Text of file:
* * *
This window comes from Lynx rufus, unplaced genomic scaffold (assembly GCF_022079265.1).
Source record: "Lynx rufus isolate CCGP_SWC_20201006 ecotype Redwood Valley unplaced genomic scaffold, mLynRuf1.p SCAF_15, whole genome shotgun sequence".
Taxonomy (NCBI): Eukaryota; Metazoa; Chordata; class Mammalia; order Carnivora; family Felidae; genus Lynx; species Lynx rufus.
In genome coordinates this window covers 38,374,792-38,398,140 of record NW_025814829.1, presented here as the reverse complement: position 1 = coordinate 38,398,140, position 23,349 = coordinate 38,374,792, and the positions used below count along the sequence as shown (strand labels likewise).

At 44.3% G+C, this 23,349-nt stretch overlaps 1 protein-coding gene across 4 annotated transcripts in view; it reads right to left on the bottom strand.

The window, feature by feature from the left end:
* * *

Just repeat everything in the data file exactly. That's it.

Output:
This window comes from Lynx rufus, unplaced genomic scaffold (assembly GCF_022079265.1).
Source record: "Lynx rufus isolate CCGP_SWC_20201006 ecotype Redwood Valley unplaced genomic scaffold, mLynRuf1.p SCAF_15, whole genome shotgun sequence".
Taxonomy (NCBI): Eukaryota; Metazoa; Chordata; class Mammalia; order Carnivora; family Felidae; genus Lynx; species Lynx rufus.
In genome coordinates this window covers 38,374,792-38,398,140 of record NW_025814829.1, presented here as the reverse complement: position 1 = coordinate 38,398,140, position 23,349 = coordinate 38,374,792, and the positions used below count along the sequence as shown (strand labels likewise).

At 44.3% G+C, this 23,349-nt stretch overlaps 1 protein-coding gene across 4 annotated transcripts in view; it reads right to left on the bottom strand.

The window, feature by feature from the left end: